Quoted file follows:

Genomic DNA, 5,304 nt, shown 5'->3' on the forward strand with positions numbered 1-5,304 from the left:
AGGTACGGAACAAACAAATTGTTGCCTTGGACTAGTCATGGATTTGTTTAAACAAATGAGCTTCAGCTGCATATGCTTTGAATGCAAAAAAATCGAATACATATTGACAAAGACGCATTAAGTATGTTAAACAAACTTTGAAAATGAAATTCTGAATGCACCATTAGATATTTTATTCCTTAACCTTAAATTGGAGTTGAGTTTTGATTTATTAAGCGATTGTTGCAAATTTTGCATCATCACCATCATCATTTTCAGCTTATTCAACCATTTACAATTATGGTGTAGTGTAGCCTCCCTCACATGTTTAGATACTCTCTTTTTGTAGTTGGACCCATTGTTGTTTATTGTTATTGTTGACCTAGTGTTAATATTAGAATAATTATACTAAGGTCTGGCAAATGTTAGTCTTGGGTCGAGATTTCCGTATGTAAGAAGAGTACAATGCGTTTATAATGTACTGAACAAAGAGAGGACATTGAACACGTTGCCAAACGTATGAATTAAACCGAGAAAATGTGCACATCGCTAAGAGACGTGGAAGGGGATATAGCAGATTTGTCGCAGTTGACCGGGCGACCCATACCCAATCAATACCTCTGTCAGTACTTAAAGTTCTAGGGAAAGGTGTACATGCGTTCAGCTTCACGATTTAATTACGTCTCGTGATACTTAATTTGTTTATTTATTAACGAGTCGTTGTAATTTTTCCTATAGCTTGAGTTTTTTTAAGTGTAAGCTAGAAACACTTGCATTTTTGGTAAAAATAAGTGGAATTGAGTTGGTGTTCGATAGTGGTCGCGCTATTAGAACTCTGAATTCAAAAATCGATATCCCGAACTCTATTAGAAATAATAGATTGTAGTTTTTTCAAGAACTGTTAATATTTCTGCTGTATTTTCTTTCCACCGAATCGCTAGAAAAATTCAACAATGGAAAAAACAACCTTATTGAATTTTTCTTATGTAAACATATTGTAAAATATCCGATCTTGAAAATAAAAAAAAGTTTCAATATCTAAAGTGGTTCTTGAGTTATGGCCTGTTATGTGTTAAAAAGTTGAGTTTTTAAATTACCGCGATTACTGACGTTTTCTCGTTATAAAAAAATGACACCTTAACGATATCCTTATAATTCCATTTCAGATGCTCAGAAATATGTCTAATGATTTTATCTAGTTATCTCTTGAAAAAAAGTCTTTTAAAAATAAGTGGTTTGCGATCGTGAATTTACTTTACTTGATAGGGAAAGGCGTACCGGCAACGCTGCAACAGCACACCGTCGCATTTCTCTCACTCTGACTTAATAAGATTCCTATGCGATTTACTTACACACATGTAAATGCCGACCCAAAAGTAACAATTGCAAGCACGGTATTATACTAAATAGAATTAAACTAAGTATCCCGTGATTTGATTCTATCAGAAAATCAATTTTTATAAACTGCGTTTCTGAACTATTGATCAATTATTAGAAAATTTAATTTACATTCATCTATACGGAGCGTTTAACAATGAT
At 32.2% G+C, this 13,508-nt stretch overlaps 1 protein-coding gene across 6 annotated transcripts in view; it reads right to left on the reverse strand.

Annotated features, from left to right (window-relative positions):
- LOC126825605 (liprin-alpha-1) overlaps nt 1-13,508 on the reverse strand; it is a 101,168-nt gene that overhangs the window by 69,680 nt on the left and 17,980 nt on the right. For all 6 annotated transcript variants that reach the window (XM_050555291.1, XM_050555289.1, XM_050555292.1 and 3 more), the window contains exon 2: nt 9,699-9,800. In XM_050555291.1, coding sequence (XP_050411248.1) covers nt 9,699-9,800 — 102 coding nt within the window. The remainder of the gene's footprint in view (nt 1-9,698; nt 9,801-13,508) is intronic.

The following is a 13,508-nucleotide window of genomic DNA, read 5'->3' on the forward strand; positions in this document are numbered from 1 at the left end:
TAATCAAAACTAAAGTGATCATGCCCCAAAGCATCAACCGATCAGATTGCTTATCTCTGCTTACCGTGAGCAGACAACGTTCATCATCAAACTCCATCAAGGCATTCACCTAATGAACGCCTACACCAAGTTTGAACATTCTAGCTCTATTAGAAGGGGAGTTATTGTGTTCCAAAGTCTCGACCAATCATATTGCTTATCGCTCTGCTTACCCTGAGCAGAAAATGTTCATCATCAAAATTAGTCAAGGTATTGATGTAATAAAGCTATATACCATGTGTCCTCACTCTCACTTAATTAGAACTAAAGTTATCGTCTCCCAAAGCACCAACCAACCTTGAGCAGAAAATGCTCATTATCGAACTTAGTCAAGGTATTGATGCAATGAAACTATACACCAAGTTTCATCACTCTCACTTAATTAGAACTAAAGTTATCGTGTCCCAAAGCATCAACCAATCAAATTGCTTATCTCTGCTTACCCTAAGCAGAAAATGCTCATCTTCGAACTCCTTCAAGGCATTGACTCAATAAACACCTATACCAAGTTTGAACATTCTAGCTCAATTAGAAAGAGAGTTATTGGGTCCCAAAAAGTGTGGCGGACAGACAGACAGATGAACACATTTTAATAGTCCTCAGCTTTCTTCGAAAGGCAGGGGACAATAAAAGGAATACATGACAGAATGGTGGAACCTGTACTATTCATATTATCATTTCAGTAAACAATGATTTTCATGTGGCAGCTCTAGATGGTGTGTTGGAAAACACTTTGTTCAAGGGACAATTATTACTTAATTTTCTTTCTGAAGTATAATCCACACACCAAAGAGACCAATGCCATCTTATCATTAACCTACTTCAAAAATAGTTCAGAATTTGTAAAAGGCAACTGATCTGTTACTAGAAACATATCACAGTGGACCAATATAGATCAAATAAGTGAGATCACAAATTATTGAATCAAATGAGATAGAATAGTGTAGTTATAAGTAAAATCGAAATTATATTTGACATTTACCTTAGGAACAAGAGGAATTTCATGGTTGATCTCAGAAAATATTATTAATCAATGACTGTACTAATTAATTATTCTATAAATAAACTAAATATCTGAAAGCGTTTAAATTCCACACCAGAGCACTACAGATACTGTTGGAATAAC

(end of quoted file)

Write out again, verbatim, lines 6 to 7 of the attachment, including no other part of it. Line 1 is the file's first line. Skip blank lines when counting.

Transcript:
The following is a 13,508-nucleotide window of genomic DNA, read 5'->3' on the forward strand; positions in this document are numbered from 1 at the left end:
TAATCAAAACTAAAGTGATCATGCCCCAAAGCATCAACCGATCAGATTGCTTATCTCTGCTTACCGTGAGCAGACAACGTTCATCATCAAACTCCATCAAGGCATTCACCTAATGAACGCCTACACCAAGTTTGAACATTCTAGCTCTATTAGAAGGGGAGTTATTGTGTTCCAAAGTCTCGACCAATCATATTGCTTATCGCTCTGCTTACCCTGAGCAGAAAATGTTCATCATCAAAATTAGTCAAGGTATTGATGTAATAAAGCTATATACCATGTGTCCTCACTCTCACTTAATTAGAACTAAAGTTATCGTCTCCCAAAGCACCAACCAACCTTGAGCAGAAAATGCTCATTATCGAACTTAGTCAAGGTATTGATGCAATGAAACTATACACCAAGTTTCATCACTCTCACTTAATTAGAACTAAAGTTATCGTGTCCCAAAGCATCAACCAATCAAATTGCTTATCTCTGCTTACCCTAAGCAGAAAATGCTCATCTTCGAACTCCTTCAAGGCATTGACTCAATAAACACCTATACCAAGTTTGAACATTCTAGCTCAATTAGAAAGAGAGTTATTGGGTCCCAAAAAGTGTGGCGGACAGACAGACAGATGAACACATTTTAATAGTCCTCAGCTTTCTTCGAAAGGCAGGGGACAATAAAAGGAATACATGACAGAATGGTGGAACCTGTACTATTCATATTATCATTTCAGTAAACAATGATTTTCATGTGGCAGCTCTAGATGGTGTGTTGGAAAACACTTTGTTCAAGGGACAATTATTACTTAATTTTCTTTCTGAAGTATAATCCACACACCAAAGAGACCAATGCCATCTTATCATTAACCTACTTCAAAAATAGTTCAGAATTTGTAAAAGGCAACTGATCTGTTACTAGAAACATATCACAGTGGACCAATATAGATCAAATAAGTGAGATCACAAATTATTGAATCAAATGAGATAGAATAGTGTAGTTATAAGTAAAATCGAAATTATATTTGACATTTACCTTAGGAACAAGAGGAATTTCATGGTTGATCTCAGAAAATATTATTAATCAATGACTGTACTAATTAATTATTCTATAAATAAACTAAATATCTGAAAGCGTTTAAATTCCACACCAGAGCACTACAGATACTGTTGGAATAAC